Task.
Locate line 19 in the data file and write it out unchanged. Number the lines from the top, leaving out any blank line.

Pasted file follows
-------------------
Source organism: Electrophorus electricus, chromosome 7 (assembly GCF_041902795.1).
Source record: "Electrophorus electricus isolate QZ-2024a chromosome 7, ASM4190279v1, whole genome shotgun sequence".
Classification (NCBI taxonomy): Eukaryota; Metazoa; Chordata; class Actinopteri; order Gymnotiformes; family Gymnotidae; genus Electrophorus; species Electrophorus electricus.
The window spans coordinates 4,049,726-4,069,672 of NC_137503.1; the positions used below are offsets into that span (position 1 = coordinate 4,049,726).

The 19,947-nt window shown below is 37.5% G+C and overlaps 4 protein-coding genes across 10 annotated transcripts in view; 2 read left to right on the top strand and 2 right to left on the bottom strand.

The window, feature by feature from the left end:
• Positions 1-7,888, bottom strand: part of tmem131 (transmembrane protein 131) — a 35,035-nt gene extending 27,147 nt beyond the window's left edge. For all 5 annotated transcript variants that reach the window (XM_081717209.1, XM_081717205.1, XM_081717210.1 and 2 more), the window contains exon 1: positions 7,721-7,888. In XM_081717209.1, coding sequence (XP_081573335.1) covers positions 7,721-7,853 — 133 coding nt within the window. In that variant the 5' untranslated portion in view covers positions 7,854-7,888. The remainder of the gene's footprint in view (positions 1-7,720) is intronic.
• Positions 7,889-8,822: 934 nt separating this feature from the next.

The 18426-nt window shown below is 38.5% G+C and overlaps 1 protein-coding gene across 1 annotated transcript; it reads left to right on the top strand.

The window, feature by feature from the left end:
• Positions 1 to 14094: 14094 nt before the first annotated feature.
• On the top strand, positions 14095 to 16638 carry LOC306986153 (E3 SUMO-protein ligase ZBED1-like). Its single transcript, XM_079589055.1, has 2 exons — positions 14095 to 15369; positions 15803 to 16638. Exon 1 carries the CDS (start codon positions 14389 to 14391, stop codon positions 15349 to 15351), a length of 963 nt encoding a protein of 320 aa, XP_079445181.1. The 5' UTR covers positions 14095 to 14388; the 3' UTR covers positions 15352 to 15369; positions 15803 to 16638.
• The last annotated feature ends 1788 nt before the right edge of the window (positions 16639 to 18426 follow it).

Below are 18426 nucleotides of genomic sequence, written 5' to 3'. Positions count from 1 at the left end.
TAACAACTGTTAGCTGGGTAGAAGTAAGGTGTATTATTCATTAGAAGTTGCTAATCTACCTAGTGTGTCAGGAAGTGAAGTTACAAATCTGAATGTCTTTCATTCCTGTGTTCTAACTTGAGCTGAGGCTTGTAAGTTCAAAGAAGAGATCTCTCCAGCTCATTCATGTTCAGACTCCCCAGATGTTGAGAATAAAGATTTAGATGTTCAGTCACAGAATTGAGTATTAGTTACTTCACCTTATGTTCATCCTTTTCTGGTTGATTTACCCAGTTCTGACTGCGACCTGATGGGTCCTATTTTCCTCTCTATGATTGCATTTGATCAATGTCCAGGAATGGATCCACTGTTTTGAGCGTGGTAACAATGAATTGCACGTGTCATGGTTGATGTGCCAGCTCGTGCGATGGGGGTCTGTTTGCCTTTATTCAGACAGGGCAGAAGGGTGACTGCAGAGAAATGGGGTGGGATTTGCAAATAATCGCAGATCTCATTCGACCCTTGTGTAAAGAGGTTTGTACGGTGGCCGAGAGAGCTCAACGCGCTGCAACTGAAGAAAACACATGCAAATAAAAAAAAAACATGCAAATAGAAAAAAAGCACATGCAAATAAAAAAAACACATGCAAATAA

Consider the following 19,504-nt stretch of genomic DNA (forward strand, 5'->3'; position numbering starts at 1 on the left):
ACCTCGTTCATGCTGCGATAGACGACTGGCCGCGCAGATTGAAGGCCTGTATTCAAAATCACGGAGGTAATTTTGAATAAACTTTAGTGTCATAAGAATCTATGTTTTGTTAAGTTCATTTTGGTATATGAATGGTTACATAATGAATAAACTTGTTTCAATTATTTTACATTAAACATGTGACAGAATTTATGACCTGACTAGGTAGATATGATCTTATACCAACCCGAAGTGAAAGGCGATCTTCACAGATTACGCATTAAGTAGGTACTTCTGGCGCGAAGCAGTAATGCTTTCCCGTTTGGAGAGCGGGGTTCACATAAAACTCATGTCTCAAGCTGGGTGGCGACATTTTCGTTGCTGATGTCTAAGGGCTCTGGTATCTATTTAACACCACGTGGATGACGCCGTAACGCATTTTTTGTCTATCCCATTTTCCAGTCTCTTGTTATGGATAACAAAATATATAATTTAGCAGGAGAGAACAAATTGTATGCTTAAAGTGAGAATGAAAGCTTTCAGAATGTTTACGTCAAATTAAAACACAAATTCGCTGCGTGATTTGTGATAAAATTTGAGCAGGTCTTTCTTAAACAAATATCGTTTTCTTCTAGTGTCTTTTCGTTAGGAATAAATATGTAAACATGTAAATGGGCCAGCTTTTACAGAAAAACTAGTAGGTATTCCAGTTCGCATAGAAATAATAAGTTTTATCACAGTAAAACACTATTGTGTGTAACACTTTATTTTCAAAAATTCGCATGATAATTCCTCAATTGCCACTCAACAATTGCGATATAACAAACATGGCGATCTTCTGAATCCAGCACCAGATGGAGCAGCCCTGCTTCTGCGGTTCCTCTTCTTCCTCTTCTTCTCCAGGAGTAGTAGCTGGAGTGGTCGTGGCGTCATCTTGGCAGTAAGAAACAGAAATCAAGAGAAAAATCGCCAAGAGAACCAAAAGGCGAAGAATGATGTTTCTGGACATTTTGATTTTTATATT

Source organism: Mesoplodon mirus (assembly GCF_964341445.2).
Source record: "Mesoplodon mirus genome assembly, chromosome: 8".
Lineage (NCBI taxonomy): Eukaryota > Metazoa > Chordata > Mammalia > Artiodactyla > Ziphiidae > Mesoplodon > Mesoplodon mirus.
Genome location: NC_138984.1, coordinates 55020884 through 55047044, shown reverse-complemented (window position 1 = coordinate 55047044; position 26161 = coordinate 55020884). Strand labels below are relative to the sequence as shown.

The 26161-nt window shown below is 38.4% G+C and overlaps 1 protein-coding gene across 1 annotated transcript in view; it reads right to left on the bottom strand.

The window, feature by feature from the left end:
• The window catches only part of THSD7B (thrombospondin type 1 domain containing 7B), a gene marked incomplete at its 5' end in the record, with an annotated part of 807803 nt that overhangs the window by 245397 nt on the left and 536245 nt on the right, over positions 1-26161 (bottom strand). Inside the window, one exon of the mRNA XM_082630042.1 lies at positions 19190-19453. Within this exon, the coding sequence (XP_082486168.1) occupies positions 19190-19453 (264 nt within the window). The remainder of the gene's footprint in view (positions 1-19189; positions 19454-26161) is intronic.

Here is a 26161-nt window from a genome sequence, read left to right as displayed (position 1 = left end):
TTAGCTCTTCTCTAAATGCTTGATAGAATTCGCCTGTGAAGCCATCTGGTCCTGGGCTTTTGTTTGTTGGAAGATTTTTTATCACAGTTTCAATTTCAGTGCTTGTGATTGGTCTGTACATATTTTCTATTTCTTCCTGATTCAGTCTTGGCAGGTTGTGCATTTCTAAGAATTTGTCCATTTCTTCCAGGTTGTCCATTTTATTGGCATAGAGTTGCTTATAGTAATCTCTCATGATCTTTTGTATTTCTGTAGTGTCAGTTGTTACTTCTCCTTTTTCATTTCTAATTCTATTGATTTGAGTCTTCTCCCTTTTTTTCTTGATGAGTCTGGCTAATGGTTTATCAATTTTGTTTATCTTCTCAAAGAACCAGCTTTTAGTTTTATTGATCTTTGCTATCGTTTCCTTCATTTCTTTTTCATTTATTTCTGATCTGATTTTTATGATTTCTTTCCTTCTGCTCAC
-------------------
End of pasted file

Source record: "Mesoplodon mirus genome assembly, chromosome: 8".